THE position of the Commonwealth Observer Mission to Zimbabwe regarding the July 30 polls is a timely boost for all democratic forces whose spirits had been dampened by the Zimbabwe Electoral Commission’s (Zec) intransigence, especially on the management and planning of the voting process.
It is expected that the observer mission headed by former Ghanaian President John Dramani Mahama would soon become unpopular within the ruling Zanu PF circles and of course Zec, which has taken a position that the opposition demands were “too much”, yet they are within the electoral law precincts.
We commend the Commonwealth observer mission, especially when they noted that it was reasonable and justifiable for the opposition MDC Alliance to be satisfied with the handling of ballot papers by Zec.
We believe democratic values and tenets demand that such requests be met, as they contribute to the creation of a level playing field in an election such as the one Zimbabwe is holding next week. Already some presidential candidates have withdrawn their candidature citing an uneven playing ground. It doesn’t matter that they are small parties — they have added their voice on the way the electoral management body is carrying out its business.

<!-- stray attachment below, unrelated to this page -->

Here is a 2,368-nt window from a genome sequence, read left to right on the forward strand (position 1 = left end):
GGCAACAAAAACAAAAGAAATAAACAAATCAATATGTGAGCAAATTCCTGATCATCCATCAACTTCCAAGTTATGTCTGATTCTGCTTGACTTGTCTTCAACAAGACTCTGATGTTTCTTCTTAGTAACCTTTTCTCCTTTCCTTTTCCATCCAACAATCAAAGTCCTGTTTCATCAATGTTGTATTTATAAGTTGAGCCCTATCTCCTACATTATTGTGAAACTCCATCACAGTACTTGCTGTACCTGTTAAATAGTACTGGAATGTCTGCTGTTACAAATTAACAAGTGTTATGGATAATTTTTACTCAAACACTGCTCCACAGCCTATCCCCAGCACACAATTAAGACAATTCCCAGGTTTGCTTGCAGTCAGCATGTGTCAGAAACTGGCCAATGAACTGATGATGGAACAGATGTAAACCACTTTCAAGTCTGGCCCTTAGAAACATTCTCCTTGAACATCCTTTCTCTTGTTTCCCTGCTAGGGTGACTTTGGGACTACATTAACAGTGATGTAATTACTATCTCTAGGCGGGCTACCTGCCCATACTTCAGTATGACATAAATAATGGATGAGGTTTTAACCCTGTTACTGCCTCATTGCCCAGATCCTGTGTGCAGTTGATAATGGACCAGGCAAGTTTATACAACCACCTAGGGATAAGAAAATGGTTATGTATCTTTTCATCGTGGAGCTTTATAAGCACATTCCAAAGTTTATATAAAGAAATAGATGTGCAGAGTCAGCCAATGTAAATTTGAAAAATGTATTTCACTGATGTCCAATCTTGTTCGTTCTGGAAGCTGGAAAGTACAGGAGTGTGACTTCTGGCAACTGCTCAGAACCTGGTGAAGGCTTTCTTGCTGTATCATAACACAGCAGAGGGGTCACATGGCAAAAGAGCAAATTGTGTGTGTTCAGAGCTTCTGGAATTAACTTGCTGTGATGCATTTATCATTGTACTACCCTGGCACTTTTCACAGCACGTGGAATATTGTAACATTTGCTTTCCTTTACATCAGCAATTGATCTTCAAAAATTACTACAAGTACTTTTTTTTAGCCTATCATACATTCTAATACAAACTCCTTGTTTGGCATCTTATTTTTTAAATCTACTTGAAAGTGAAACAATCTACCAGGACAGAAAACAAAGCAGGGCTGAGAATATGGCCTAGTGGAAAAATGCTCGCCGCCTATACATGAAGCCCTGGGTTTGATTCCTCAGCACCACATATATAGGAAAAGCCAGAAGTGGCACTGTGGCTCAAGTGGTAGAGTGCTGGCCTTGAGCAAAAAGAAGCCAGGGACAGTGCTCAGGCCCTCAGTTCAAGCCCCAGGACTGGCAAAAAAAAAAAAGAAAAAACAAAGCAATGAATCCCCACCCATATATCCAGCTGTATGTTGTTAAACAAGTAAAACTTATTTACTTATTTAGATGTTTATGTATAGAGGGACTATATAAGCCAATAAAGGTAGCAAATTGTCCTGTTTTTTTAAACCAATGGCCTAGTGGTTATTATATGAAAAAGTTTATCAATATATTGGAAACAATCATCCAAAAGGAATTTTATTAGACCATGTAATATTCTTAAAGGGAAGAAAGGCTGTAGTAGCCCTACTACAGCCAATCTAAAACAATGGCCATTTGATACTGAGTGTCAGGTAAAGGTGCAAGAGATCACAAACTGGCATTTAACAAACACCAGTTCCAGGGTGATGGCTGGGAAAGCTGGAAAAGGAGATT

Ballot papers are part of the soul of an election, and if Zec is really handling these elections professionally and suppose they do not have anything to hide, then they should not be worried by “reasonable and justifiable” demands. In fact they should be well pleased in demonstrating that their hands are clean.
We are aware that the Commonwealth observer team’s position throws the Zanu PF ship offrail if Zec’s failure to meet minimum standards for a free, fair and credible poll produces a contested election result. It is an open secret that the Zanu PF regime is keen on re-joining the Commonwealth, and a contested result will scuttle their plans. If they are serious, then it is their duty to ensure all stakeholders are satisfied with the manner in which Zec are carrying out their business.
No doubt the reservation in the Commonwealth’s tone demonstrates that it’s not going to be so easy to be re-admitted into this club of former British colonies and, by extension, the family of nations.
Clearly, Zec and Zanu PF must tread carefully, as Zimbabwe risks remaining a pariah state without the support of other nations that matter, and the downward spiral on which former President Robert Mugabe placed the country will likely haunt the ruling party in the next five years should they win next week’s polls.
It is hoped that the government should take seriously the indication that the conduct of these elections will also determine whether Zimbabwe is to join other civilised nations that respect democratic values.
We have always argued that every stakeholder in these elections has a right to be heard, because that is what democracy is all about. But with Zanu PF and Zec appearing to be fighting from the same corner and moving on the same page, there have been a lot of suspicion around such bedfellowship.
It is our prayer that Zanu PF takes the Commonwealth’s concerns seriously for the sake of the people of Zimbabwewho have suffered for far too long under a callous Zanu PF regime that President Emmerson Mnangagwa is keen to re-invent. This is the best opportunity to make amends.